The First Handheld Whole-body Ultrasound System

Featuring the work of:
2011 Hertz Fellow
Co-founder and Vice President, Butterfly Network, Inc

Not long ago, Hertz Fellow Nevada Sanchez learned that Butterfly Network’s handheld ultrasound device—the Butterfly iQ+—had saved someone’s life.

A physician diagnosed a patient in peri-arrest, the dangerous period just before or after a full cardiac arrest, and effectively treated him with inotropic drugs to increase the force of his heart contractions.

“That was a powerful moment for me,” said Sanchez, 32. “Someone is alive today because I did this. "It’s incredibly rewarding and motivating to wake up every day and work on something that’s enormously fun and incredibly important for making the world a better place.””

Tales of lifesaving diagnoses using Butterfly Network’s handheld ultrasound abound: a physician who diagnosed his own metastatic throat cancer and another who diagnosed his father on the brink of a “widowmaker” cardiac event. Physicians in sub-Saharan Africa are using Butterfly’s device to diagnose children with treatable pneumonia, provide women glimpses of their developing fetuses, and determine whether masses are cancerous or benign.

“Our vision is that every doctor and nurse will have an ultrasound in their pocket, just as they now have a stethoscope, and not just in the developed world. Imaging will be accessible in the remotest parts of the world, including for the 4.7 billion people around the world lacking access to ultrasound,” Sanchez said.

Launched late in 2018, the low-cost, handheld scanner generates quality ultrasound images on a smartphone. Butterfly iQ+ can scan everything—a fetus, tumors, broken bones, pneumonia, kidney stones, and heart conditions. Ultrasounds are uploaded to a secure cloud, where any expert with permission can give second opinions or help analyze images. The platform was designed to be HIPAA compliant and ultra-secure: patient identifying information and the images are decoupled in such a way that provides maximum security.

The low-cost, handheld Butterfly iQ+ scanner generates quality ultrasound images on a smartphone. (Photo courtesy Butterfly Network)

Sanchez’s journey began a decade ago when Jonathan Rothberg—inventor of Ion Torrent System’s DNA-on-a-chip and a 2015 National Medal of Technology and Innovation award recipient—attended a talk on radio telescope technology by MIT physics professor Max Tegmark. Tegmark wanted to image the early universe using thousands of radio telescopes. To do this, Tegmark created a “butterfly network,” linking multiple computers into a high-speed network.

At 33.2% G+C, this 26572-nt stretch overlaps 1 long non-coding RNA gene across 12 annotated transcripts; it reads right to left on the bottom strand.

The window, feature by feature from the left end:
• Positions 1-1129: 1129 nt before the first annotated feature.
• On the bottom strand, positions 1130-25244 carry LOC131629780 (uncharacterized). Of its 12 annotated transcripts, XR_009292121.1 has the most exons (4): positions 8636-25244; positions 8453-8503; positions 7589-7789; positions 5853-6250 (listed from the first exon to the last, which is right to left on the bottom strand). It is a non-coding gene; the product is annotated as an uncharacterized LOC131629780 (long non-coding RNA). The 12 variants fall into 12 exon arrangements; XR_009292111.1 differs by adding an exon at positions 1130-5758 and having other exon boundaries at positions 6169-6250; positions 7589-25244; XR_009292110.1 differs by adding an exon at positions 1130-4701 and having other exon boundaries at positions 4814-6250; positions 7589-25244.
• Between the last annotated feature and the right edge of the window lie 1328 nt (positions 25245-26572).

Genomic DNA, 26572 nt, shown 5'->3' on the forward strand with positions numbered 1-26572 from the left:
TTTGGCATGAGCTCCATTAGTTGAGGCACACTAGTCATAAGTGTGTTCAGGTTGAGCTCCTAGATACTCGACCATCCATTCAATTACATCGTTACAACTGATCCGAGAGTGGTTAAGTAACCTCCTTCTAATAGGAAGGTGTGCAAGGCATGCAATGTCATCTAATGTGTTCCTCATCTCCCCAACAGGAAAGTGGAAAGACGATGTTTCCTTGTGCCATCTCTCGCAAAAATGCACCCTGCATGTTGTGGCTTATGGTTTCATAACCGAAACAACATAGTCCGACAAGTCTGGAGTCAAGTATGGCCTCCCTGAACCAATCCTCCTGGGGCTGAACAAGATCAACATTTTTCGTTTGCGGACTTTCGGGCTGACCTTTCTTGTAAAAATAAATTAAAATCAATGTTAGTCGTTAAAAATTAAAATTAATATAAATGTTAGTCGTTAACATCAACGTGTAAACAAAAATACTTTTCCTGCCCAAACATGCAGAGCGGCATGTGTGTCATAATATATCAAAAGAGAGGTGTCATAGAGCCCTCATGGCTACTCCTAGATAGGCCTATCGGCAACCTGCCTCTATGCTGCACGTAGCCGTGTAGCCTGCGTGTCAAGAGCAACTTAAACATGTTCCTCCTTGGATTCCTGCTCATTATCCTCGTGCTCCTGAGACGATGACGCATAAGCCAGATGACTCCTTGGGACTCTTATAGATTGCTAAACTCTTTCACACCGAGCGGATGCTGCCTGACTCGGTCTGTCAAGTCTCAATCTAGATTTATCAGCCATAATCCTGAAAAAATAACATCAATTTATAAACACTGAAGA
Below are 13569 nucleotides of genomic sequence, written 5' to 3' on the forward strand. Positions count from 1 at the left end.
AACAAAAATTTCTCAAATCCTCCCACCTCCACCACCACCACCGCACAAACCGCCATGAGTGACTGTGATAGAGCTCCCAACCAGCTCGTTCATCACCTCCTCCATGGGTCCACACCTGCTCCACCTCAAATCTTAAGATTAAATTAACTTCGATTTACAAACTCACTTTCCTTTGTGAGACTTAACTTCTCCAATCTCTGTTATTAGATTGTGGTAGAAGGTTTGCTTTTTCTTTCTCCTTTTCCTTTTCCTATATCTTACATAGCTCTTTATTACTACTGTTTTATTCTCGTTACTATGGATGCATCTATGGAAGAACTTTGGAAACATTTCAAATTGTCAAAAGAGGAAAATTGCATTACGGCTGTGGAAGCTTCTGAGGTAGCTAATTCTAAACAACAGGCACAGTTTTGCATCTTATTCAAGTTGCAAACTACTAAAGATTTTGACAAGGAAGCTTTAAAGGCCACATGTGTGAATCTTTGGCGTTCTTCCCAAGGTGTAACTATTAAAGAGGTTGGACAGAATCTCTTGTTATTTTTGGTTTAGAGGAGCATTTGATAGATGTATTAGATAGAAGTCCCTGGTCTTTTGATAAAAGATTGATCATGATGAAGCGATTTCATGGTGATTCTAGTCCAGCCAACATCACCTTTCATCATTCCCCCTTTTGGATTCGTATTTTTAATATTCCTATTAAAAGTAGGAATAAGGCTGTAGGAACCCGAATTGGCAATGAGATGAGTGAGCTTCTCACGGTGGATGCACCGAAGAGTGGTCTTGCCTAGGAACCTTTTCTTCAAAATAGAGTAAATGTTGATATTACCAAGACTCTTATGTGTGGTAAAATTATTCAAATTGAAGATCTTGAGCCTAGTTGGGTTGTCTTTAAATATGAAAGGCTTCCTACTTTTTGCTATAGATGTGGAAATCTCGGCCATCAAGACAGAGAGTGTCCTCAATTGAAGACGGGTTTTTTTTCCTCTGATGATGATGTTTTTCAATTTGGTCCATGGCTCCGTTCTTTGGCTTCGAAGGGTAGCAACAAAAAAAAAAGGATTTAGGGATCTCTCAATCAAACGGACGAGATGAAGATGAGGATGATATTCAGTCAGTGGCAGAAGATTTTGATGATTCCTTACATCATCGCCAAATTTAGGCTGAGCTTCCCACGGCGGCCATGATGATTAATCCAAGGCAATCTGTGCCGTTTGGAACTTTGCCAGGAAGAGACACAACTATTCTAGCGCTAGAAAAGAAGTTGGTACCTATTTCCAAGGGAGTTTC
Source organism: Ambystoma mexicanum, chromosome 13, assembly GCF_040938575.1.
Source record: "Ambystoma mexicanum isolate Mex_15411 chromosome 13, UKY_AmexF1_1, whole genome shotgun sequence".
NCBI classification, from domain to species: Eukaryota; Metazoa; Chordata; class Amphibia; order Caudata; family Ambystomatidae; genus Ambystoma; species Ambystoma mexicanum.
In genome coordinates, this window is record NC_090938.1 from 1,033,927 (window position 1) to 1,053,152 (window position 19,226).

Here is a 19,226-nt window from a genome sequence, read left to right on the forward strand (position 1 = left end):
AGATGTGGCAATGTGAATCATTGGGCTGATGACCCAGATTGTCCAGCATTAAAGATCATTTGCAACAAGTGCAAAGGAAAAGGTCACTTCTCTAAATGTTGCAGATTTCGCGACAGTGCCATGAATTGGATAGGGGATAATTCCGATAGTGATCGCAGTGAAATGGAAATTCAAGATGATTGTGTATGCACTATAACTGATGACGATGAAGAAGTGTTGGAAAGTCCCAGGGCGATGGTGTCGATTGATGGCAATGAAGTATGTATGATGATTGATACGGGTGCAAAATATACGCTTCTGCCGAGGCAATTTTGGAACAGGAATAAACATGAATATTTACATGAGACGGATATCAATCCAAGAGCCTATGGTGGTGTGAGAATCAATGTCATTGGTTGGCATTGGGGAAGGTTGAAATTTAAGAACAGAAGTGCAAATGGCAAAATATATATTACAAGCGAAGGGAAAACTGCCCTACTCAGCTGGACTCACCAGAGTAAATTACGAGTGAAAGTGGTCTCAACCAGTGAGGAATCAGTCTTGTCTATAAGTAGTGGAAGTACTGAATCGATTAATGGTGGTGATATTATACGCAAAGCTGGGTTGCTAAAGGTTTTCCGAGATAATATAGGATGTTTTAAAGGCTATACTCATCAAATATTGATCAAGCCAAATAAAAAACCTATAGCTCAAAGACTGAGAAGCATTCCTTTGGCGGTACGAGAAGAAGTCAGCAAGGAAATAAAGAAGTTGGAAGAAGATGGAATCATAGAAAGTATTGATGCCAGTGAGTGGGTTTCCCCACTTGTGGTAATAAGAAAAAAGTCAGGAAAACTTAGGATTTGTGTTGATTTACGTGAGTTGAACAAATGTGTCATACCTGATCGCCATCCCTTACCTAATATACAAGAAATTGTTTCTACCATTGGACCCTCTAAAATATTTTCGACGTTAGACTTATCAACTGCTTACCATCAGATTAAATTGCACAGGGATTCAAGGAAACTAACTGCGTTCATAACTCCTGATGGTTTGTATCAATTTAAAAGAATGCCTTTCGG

Rothberg was inspired by Tegmark’s research and wanted to find a way to revolutionize how we image the human body. Rothberg had asked the professor for his most brilliant students. Enter Sanchez, who had worked in Tegmark’s lab while earning degrees in electrical engineering, computer science, mathematics, and physics. 

“This was a perfect fit for me,” Sanchez said from his home in Guilford, Connecticut. “When I met Jonathan, I realized that I had an opportunity that I couldn’t pass up. I could build a high-impact technology company, which was my life goal since I was a child.” 

At 22, Sanchez deferred his doctorate and Hertz Fellowship and joined Rothberg. The start-up also hired Hertz Fellow Keith Fife, who had helped design the DNA-sequencing chips for Ion Torrent. Together, they achieved the near impossible: drastically reducing the size and cost of an ultrasound machine and powering it with a phone battery.

“When we started Butterfly, we recognized that there were major challenges to making imaging ubiquitous,” Sanchez said. 

The first problem was related to cost and accessibility. Traditional ultrasounds are large stationary machines that cost between $15,000 and $100,000 and take radiologists years to learn to use. They rely on thousands of lab-grown piezoelectric crystals attached to the front of a probe called a transducer. The crystals convert electrical signals into ultrasound waves. When the crystals are hit by reflected ultrasound waves, they begin to vibrate and produce electrical signals that are sent back to the ultrasound machine. There, the electrical signal is interpreted and translated into an image.